South African Reserve Bank Scholarships

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The South African Reserve Bank was established in 1921 as a result of unusual financial and monetary conditions stemming from World War I (1914–1918).

At the time, commercial banks issued banknotes to the public, which had to be backed by gold. But the price of gold in the United Kingdom rose and became higher than the gold price in South Africa. Therefore, a profit could be made by converting banknotes into gold in South Africa and selling the gold in London. This meant that commercial banks had to buy gold at a higher price in London (for re-import into South Africa to back their banknotes in issue) than the price at which they converted their banknotes into gold. This “obligation to trade at a loss” posed a serious threat to the ability of banks to continue meeting their obligations.

To protect their financial viability, the commercial banks asked the government to release them from the obligation to convert their banknotes into gold on demand. This led to the Gold Conference of October 1919. Following the recommendations of the conference, a Select Committee of Parliament recommended the establishment of a central bank to assume responsibility for the issuing of banknotes and for taking over the gold held by commercial banks. The South African Parliament accepted the recommendation and published the Currency and Banking Act, Act No. 31 of 1920 in December 1920, which provided for the establishment of the SARB. At its establishment, the SARB had two primary objectives: to restore and maintain order in the issue and circulation of domestic currency and to restore the gold standard to pre-World War I rate of exchange. The SARB opened its doors for business for the first time on 30 June 1921 and issued its first banknotes to the public on 19 April 1922. The SARB is the oldest central bank in Africa.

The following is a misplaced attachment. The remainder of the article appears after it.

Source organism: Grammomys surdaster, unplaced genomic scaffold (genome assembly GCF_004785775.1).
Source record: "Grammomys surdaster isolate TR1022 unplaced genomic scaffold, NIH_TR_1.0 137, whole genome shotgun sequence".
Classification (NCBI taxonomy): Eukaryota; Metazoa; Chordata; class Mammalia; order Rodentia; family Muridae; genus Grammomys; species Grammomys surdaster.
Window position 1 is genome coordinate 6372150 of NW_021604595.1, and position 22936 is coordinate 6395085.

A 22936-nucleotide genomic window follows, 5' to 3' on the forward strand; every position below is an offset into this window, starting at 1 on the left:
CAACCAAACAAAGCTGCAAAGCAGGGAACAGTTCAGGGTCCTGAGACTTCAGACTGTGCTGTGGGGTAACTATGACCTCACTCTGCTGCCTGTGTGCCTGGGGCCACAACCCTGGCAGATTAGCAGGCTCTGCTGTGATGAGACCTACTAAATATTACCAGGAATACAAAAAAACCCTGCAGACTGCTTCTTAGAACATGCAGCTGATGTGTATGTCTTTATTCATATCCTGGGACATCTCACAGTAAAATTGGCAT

In 1944, the Currency and Banking Act, Act No. 31 of 1920, was replaced by the South African Reserve Bank Act, 1944. The SARB’s initial 25-year period of issue for banknotes was extended indefinitely. South Africa abandoned the gold standard in 1932, choosing to link the value of the local currency to the pound sterling as the new monetary policy framework. South Africa introduced the rand on 14 February 1961, three months before the country left the Commonwealth to become a republic.

The SARB Act of 1944 was replaced with the South African Reserve Bank Act of 1989. The SARB accepted a formal mission statement for the first time in 1990. It stated that the aim of the organisation was to protect the internal and external value of the rand. This objective, albeit in a revised format (i.e., to protect the value of the currency), is also given as the primary goal of the SARB in the Constitution of the Republic of South Africa Act, 1996. Between 2000 and 2004, the SARB’s mission statement described its primary goal in the South African economic system as “the achievement and maintenance of financial stability”. From 2005 it was changed to “the achievement and maintenance of price stability”.